LONDON, Nov 27- European firms squeezed by low interest rates are having to consider new, riskier ways to manage trillions in corporate cash as they are snubbed by banks awash in new regulation that may also spell the demise of their go-to investment funds. Corporate treasurers have been under pressure since the financial crisis of 2007-09 when the collapse of...» Read More
If the subprime default mess weren't enough, get ready for the sequel in the Alt-A market. Pundits say so-called “no-doc” or “liar loans -- popular among housing bubble speculators -- will bring another spate of defaults.
The stock market has an appointment with the Fed today and Wall Street is largely non-committal ahead of the open. But some healthy earnings reports are adding positive sentiment.
U.S. mortgage applications fell last week for the first time in four weeks, reflecting a drop in demand for home refinancing even as interest rates hovered near recent lows, an industry trade group said on Wednesday.
The Bank of England's Monetary Policy Committee unexpectedly voted 8-1 to keep interest rates at 5.25% in March, with David Blanchflower wanting an immediate 25 basis point cut, minutes showed on Wednesday.
Susan Wachter, a professor of real estate and finance at the Wharton Business School, told CNBC’s “Power Lunch” that the Federal Reserve won’t cut rates to help the troubled housing market.
David Jones, chief executive officer of DMJ Advisors and a former economist at the Federal Reserve, told CNBC’s “Power Lunch” that he expects the Fed to maintain interest rates at current levels until inflation is under control.
Richard DeKaser, chief economist at National City, told CNBC’s “Morning Call” that he doesn’t expect the Federal Reserve to cut interest rates until 2008 at the earliest.
Financial markets expect the Federal Reserve to hold benchmark interest rates steady Wednesday as the central bank gauges the impact of recent market turmoil and subprime mortgage woes while prices remain stubbornly high despite a softening economy.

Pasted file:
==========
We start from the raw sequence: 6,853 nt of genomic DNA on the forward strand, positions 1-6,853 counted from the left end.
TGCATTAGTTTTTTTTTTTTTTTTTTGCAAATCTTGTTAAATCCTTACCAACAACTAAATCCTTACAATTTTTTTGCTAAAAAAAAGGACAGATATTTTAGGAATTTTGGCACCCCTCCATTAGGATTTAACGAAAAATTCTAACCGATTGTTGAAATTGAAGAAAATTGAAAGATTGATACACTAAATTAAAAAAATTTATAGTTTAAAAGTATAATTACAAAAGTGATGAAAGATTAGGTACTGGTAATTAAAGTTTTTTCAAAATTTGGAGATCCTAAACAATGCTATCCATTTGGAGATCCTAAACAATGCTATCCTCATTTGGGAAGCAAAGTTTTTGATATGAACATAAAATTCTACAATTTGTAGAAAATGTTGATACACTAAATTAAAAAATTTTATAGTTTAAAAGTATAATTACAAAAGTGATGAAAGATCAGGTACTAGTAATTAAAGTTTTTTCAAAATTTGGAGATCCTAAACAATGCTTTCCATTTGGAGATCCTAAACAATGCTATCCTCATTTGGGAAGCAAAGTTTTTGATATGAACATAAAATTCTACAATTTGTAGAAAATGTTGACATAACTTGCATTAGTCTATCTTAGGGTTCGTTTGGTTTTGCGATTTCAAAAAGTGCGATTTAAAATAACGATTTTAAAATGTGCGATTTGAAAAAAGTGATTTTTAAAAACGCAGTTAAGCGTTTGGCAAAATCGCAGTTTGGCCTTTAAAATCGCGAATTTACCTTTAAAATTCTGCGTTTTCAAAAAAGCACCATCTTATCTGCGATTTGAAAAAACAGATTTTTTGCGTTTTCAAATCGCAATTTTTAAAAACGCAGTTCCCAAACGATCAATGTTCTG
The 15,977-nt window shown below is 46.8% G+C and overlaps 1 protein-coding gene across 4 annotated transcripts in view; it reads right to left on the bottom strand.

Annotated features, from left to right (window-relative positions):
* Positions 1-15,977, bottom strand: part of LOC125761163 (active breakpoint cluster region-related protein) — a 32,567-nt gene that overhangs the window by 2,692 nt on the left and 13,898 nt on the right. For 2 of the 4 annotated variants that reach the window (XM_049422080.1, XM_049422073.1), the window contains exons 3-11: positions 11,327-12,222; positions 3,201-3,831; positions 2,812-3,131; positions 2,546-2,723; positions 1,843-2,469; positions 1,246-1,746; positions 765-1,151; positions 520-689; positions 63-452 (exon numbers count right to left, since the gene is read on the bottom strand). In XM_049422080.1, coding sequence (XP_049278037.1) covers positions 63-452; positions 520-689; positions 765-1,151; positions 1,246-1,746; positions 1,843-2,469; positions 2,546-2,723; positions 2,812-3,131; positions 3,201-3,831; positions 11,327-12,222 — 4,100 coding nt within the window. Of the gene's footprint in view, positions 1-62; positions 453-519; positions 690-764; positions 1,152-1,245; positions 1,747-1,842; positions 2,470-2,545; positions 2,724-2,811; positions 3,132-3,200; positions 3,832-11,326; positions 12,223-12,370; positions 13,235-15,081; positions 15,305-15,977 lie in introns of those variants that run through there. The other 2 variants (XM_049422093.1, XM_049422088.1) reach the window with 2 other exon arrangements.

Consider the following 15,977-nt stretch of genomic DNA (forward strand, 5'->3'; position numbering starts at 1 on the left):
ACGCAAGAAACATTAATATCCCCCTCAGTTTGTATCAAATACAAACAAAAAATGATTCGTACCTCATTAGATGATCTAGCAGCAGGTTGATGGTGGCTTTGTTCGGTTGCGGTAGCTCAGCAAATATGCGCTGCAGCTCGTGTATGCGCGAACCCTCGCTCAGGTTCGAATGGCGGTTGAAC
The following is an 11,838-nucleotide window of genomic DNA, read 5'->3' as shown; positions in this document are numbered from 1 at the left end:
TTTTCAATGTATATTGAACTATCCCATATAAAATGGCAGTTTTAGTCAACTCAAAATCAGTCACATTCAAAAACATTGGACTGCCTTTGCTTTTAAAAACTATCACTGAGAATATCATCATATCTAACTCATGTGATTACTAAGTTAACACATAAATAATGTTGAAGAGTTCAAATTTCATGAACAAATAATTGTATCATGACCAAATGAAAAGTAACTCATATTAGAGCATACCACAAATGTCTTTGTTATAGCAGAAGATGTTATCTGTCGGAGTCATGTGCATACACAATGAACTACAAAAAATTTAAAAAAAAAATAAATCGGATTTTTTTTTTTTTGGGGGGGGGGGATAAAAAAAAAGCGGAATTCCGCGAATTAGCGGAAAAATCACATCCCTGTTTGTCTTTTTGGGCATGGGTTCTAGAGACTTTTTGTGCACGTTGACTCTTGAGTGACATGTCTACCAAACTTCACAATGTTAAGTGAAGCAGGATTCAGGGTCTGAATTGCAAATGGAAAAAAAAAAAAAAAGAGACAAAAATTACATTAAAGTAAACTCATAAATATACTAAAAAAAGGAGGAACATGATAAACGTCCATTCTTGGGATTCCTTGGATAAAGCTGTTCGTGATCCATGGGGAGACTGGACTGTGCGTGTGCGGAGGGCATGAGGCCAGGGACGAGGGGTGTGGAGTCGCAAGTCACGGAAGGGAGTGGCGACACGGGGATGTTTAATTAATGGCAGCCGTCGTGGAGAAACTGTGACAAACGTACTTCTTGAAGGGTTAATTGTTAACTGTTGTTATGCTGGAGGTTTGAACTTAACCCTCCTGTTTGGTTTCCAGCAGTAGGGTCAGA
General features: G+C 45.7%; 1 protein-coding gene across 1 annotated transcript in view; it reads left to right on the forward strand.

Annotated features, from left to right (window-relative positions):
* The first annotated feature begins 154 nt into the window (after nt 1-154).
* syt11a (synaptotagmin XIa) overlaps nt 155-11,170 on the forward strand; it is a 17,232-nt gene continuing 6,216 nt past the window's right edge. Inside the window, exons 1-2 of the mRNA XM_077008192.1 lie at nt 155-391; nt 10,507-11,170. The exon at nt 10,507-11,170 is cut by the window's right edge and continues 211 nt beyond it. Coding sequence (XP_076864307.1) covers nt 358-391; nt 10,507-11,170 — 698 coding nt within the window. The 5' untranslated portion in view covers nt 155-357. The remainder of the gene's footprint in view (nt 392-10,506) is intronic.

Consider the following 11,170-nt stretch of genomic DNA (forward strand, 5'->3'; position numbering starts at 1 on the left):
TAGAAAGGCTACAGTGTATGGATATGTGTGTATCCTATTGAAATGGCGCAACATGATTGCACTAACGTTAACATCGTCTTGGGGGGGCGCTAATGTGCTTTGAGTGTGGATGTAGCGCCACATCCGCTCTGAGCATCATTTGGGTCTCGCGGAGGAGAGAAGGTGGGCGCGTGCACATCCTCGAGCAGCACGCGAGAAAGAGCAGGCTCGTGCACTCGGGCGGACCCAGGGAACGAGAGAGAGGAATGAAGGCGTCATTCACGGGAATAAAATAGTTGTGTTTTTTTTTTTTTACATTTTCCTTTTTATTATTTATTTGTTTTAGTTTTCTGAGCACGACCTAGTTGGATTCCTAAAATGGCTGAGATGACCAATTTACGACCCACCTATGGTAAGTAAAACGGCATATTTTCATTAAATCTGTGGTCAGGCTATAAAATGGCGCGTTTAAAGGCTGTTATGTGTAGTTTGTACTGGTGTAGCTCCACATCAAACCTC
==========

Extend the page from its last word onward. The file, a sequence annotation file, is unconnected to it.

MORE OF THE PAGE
The economy should be able to handle the subprime mortgage meltdown, but the pain will continue into the next decade, CNBC’s Steve Liesman reported Monday.
Peter Andersen, portfolio manager for Dreman Value Management, told CNBC’s “Morning Call” that he believes concerns about fallout from the subprime mortgage sector are overdone.
Fresh data about the weak-kneed housing market and a two-day Fed meeting are highlights in a week that investors enter with anxiety.
China's central bank said Saturday it will raise key interest rates by more than a quarter percentage point in a move to cool torrid economic growth.
The central Bank of Norway will increase interest rates by a quarter of a percentage point for the sixth time since May in a bid to cool off Norway's oil-fired economy, the bank said Thursday.
The Swiss National Bank raised interest rates by 25 basis points on Thursday and said more tightening was probably needed to secure price stability in the long term as the weak franc could push up inflation.
Does the market have you scared? "The fear is interesting," says Tobias Levkovich, Citigroup's chief U.S. equity strategist. He joined "Squawk on the Street" to talk about "worried" investors -- and what they ought to do now.
Subprime shakeout: New Century Financial had its NYSE trading suspended on Tuesday, facing delisting and an SEC accounting probe. Everyone suddenly seems to agree that the high-risk mortgage sector is in flux. Two analysts joined "Closing Bell" to talk about the current environment -- and what they see happening in the near future.
Homebuilding stocks took a hit Monday, as traders digested a report on the industry from veteran homebuilding analyst Ivy Zellman at Credit Suisse. Among her comments: 40% of the mortgage market (the subprime and Alt-A market) is at risk of fallout, from tightening credit and increased regulatory scrutiny.
Wages haven't kept up with productivity gains, making the current economic expansion good for corporate profits, but not so good for hourly workers. Wage growth is good news for consumer spending -- and not inflationary -- as long as productivity continues to increase.
Mixed messages: analysts decoding Friday's jobs report see a slightly disappointing February, but a stronger December and January. However, the different numbers didn't stop two experts from telling "Morning Call" that the news is good.
Brett Gallagher, deputy chief investment officer at the Julius Baer Global Equity Fund, told CNBC’s “Squawk on the Street” that he sees strong growth in Europe as the U.S. economy slows.